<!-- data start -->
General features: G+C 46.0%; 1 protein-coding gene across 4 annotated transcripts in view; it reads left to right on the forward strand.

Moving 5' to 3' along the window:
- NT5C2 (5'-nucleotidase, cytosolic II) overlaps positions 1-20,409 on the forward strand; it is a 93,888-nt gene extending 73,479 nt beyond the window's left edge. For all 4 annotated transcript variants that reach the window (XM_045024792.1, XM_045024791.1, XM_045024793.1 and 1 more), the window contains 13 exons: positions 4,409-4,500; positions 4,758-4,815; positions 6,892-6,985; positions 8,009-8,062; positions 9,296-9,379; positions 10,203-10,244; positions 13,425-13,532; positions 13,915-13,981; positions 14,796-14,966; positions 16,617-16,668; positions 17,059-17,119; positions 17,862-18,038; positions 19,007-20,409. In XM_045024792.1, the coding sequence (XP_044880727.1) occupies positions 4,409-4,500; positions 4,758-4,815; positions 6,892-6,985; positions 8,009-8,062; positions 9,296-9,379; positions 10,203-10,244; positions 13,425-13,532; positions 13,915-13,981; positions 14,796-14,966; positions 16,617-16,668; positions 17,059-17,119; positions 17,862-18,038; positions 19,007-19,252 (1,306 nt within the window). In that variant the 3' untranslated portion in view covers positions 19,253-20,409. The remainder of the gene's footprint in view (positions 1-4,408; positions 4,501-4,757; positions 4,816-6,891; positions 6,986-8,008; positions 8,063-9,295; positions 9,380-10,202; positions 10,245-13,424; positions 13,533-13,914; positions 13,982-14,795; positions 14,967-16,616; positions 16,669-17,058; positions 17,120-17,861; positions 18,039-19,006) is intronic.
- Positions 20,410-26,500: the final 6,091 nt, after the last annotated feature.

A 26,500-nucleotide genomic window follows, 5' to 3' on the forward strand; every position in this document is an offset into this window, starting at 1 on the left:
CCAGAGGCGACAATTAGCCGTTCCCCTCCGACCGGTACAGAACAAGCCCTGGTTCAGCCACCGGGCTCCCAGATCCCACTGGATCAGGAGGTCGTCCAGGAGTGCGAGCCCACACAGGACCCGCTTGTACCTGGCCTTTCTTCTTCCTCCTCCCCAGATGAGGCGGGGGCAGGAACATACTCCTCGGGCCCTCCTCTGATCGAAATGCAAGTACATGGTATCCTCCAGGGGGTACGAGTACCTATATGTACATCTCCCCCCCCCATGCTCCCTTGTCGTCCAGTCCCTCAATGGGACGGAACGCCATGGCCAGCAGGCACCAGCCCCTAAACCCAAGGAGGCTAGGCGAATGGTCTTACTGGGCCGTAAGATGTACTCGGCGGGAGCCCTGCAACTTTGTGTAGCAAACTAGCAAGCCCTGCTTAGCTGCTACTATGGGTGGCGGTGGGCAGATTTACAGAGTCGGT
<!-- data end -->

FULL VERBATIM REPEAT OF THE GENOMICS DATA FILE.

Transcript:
General features: G+C 46.0%; 1 protein-coding gene across 4 annotated transcripts in view; it reads left to right on the forward strand.

Moving 5' to 3' along the window:
- NT5C2 (5'-nucleotidase, cytosolic II) overlaps positions 1-20,409 on the forward strand; it is a 93,888-nt gene extending 73,479 nt beyond the window's left edge. For all 4 annotated transcript variants that reach the window (XM_045024792.1, XM_045024791.1, XM_045024793.1 and 1 more), the window contains 13 exons: positions 4,409-4,500; positions 4,758-4,815; positions 6,892-6,985; positions 8,009-8,062; positions 9,296-9,379; positions 10,203-10,244; positions 13,425-13,532; positions 13,915-13,981; positions 14,796-14,966; positions 16,617-16,668; positions 17,059-17,119; positions 17,862-18,038; positions 19,007-20,409. In XM_045024792.1, the coding sequence (XP_044880727.1) occupies positions 4,409-4,500; positions 4,758-4,815; positions 6,892-6,985; positions 8,009-8,062; positions 9,296-9,379; positions 10,203-10,244; positions 13,425-13,532; positions 13,915-13,981; positions 14,796-14,966; positions 16,617-16,668; positions 17,059-17,119; positions 17,862-18,038; positions 19,007-19,252 (1,306 nt within the window). In that variant the 3' untranslated portion in view covers positions 19,253-20,409. The remainder of the gene's footprint in view (positions 1-4,408; positions 4,501-4,757; positions 4,816-6,891; positions 6,986-8,008; positions 8,063-9,295; positions 9,380-10,202; positions 10,245-13,424; positions 13,533-13,914; positions 13,982-14,795; positions 14,967-16,616; positions 16,669-17,058; positions 17,120-17,861; positions 18,039-19,006) is intronic.
- Positions 20,410-26,500: the final 6,091 nt, after the last annotated feature.

A 26,500-nucleotide genomic window follows, 5' to 3' on the forward strand; every position in this document is an offset into this window, starting at 1 on the left:
CCAGAGGCGACAATTAGCCGTTCCCCTCCGACCGGTACAGAACAAGCCCTGGTTCAGCCACCGGGCTCCCAGATCCCACTGGATCAGGAGGTCGTCCAGGAGTGCGAGCCCACACAGGACCCGCTTGTACCTGGCCTTTCTTCTTCCTCCTCCCCAGATGAGGCGGGGGCAGGAACATACTCCTCGGGCCCTCCTCTGATCGAAATGCAAGTACATGGTATCCTCCAGGGGGTACGAGTACCTATATGTACATCTCCCCCCCCCATGCTCCCTTGTCGTCCAGTCCCTCAATGGGACGGAACGCCATGGCCAGCAGGCACCAGCCCCTAAACCCAAGGAGGCTAGGCGAATGGTCTTACTGGGCCGTAAGATGTACTCGGCGGGAGCCCTGCAACTTTGTGTAGCAAACTAGCAAGCCCTGCTTAGCTGCTACTATGGGTGGCGGTGGGCAGATTTACAGAGTCGGT